These days, seeing isn't necessarily believing when it comes to certain images.
Have you ever looked at something with your own eyes but for whatever reason just don't trust what you're seeing? As it turns out, it isn't that rare. In a recent study reported in the Washington Post, two political scientists found that some people will reject certain evidence if it goes against their beliefs -- even when seeing it with their own eyes.
But before we dive further into the results of this research, let's test this out for ourselves. Which side of the photos below appears to have a larger group of people?
Yankee Stadium -- New York City, New York
Eiffel Tower -- Paris, France
Ocean Grove Auditorium -- Ocean Grove, New Jersey
National Mall -- Washington, D.C.
You've likely guessed all of these correctly, but Brian Schaffner from the University of Massachusetts and Samantha Luks from the polling firm YouGov got some pretty surprising results from their study on the National Mall photos above.
A few days after the 2017 U.S. presidential inauguration, the researchers gathered a panel of 1,388 Americans and showed them the two images above, only labeled as Photo A and B. Of course, they took into account that many of the participants had probably already seen the comparisons.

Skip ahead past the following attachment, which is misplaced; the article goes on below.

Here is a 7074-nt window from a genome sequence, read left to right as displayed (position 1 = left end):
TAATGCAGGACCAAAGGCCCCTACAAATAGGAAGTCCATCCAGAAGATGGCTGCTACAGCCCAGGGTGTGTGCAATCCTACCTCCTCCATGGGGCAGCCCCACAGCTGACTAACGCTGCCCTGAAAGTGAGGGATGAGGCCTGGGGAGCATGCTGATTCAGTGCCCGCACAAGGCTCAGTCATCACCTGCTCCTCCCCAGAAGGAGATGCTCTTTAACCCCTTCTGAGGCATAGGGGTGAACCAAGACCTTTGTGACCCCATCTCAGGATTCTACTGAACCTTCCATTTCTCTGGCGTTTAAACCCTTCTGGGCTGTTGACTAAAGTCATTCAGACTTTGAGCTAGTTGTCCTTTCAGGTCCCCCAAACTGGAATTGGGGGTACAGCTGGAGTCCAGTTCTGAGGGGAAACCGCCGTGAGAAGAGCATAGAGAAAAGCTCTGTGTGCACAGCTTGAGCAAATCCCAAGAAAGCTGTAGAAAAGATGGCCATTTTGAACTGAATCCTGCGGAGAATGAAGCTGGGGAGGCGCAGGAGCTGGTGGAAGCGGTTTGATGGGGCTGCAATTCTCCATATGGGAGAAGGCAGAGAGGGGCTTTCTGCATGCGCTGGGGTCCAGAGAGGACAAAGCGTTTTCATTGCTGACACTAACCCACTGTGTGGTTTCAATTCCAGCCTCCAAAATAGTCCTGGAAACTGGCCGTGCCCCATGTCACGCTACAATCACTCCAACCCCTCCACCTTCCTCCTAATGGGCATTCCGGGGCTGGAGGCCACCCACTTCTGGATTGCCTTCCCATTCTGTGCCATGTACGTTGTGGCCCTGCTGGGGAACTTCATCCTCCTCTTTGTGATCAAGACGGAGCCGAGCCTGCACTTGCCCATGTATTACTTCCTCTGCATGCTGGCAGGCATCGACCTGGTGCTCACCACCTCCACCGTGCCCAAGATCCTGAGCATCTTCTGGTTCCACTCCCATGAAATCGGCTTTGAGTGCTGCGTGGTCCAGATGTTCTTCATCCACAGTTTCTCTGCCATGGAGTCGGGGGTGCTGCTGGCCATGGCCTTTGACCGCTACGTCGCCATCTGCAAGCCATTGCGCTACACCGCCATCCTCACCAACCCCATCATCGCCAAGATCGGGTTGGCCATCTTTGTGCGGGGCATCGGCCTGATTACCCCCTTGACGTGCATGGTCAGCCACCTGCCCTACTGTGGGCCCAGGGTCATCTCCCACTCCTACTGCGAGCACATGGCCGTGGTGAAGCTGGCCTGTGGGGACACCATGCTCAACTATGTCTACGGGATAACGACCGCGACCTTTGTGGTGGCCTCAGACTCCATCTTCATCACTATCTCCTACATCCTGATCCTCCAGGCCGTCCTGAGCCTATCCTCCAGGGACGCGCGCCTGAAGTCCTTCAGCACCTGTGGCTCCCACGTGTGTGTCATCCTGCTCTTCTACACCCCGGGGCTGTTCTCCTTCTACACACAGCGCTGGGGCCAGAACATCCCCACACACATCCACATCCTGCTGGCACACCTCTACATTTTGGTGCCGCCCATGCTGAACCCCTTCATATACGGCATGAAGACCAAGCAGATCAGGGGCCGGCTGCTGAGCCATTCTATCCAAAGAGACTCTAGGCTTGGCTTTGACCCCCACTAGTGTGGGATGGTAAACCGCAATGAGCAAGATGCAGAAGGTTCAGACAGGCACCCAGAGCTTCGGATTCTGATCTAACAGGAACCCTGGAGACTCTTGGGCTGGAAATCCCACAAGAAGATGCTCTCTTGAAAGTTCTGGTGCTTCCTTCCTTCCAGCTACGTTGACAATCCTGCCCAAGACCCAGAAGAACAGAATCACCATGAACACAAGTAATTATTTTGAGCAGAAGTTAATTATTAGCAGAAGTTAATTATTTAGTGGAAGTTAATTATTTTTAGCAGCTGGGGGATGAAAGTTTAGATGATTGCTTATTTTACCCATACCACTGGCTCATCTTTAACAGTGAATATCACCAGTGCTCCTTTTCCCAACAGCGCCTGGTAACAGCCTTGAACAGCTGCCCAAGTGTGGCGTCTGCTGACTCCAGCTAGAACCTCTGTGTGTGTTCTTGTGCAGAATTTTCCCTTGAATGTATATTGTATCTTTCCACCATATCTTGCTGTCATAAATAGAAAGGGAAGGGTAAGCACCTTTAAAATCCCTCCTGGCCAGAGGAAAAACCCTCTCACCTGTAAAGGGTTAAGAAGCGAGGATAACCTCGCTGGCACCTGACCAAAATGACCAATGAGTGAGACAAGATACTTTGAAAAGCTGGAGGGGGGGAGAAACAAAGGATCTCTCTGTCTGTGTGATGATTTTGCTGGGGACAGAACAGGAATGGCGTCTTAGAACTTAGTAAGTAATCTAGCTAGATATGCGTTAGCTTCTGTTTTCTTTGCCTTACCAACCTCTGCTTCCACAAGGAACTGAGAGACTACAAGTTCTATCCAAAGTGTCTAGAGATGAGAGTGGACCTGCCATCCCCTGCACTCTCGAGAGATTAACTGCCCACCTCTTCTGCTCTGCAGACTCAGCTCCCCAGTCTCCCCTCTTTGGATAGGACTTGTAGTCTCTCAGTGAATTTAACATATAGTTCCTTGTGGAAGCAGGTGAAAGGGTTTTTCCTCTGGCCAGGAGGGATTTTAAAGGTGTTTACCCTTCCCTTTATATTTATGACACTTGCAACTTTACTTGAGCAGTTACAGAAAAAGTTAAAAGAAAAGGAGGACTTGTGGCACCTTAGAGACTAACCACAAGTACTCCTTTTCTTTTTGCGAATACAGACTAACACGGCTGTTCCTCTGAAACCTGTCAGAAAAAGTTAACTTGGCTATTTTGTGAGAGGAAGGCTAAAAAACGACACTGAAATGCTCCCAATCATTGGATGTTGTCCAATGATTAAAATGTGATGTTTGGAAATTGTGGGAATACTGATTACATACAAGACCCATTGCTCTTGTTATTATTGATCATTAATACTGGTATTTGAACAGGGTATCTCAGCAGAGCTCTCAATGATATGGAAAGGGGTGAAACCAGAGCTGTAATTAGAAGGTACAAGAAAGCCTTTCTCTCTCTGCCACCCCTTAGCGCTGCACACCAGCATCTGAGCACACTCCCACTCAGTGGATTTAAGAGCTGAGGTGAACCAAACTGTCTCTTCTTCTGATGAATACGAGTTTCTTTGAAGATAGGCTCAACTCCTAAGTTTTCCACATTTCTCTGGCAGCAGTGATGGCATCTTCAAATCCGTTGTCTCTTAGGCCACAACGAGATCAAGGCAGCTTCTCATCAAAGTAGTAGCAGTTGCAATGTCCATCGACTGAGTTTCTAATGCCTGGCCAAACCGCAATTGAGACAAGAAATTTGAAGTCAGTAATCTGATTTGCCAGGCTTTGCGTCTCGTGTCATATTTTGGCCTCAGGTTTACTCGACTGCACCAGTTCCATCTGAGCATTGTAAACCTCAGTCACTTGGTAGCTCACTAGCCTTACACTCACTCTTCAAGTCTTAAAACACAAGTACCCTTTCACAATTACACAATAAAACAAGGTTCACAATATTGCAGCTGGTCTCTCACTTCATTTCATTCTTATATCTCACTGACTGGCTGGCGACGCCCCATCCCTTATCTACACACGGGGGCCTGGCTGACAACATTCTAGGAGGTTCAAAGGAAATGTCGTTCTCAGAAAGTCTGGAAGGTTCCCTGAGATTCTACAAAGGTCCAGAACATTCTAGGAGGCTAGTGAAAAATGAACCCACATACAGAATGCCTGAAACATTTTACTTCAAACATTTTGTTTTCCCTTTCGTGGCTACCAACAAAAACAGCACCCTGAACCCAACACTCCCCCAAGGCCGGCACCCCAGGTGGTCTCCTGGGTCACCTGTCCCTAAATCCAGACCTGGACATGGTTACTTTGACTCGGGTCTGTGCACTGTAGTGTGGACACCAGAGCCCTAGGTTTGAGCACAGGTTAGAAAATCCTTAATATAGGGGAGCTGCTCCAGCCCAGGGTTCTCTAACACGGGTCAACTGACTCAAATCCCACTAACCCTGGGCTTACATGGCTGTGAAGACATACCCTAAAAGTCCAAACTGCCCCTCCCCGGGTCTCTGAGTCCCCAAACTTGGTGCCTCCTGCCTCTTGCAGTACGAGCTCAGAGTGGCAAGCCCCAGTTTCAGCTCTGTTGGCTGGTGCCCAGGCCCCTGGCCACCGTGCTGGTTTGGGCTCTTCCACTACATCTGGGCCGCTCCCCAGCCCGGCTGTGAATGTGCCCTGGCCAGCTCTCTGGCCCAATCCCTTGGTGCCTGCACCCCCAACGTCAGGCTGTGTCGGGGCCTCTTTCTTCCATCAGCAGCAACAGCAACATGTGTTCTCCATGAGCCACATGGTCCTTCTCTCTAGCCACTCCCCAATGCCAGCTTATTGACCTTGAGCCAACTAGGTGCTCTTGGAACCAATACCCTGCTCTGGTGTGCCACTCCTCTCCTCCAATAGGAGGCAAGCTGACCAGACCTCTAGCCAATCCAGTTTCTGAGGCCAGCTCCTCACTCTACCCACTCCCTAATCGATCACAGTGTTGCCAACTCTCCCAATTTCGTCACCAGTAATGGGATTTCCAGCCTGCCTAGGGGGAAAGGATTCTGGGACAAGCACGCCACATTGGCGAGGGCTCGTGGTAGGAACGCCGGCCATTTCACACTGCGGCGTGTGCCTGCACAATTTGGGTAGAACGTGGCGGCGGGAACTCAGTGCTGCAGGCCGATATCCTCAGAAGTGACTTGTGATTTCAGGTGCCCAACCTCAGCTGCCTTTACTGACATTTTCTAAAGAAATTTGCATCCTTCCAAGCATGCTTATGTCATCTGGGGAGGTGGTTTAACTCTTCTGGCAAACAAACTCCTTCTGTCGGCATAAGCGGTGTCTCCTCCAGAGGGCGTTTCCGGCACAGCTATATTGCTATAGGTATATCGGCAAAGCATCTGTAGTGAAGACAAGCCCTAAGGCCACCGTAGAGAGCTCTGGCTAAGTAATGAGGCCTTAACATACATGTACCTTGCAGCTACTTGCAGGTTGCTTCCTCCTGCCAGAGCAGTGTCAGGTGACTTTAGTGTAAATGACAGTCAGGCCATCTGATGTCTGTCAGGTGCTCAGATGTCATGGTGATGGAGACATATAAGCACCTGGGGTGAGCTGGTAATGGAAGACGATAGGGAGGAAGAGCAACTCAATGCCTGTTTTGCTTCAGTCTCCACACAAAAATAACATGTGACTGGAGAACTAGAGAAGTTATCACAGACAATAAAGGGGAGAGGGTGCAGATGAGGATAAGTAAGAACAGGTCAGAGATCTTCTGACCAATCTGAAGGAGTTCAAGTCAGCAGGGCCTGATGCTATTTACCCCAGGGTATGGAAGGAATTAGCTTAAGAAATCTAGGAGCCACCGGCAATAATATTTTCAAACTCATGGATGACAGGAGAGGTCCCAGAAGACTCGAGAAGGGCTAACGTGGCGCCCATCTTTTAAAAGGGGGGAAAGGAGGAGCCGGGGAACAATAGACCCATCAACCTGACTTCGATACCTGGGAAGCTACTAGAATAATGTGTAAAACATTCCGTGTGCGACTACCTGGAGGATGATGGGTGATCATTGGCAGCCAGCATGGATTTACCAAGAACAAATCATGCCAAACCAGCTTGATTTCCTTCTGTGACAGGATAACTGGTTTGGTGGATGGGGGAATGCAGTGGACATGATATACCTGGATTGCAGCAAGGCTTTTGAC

Half of the participants were asked which photo was from the 2017 inauguration (left) and which from the 2009 inauguration (right). Nearly 80 percent of non-voters accurately identified them. About 90 percent of people who voted for Clinton got it right, but only 60 percent of the Trump supporters picked the correct answer.
The other half were asked which image showed more people. Almost all non-voters and Clinton supporters answered correctly. But 15 percent of Trump supporters said the photo on the left had more people without being told that it was from the 2017 inauguration.
"To many political psychologists, this exercise will be familiar. A growing body of research documents how fully Americans appear to hold biased positions about basic political facts. But scholars also debate whether partisans actually believe the misinformation and how many are knowingly giving the wrong answer to support their partisan team (a process called expressive responding)," Schaffner and Luks wrote.
It's important to mention that the study was published in the Washington Post without going through peer review first, as the results are very topical -- but it's definitely eye-opening to say the least. Be sure to SHARE this story with others to see what they make of this research.
You can read more of the study's findings here.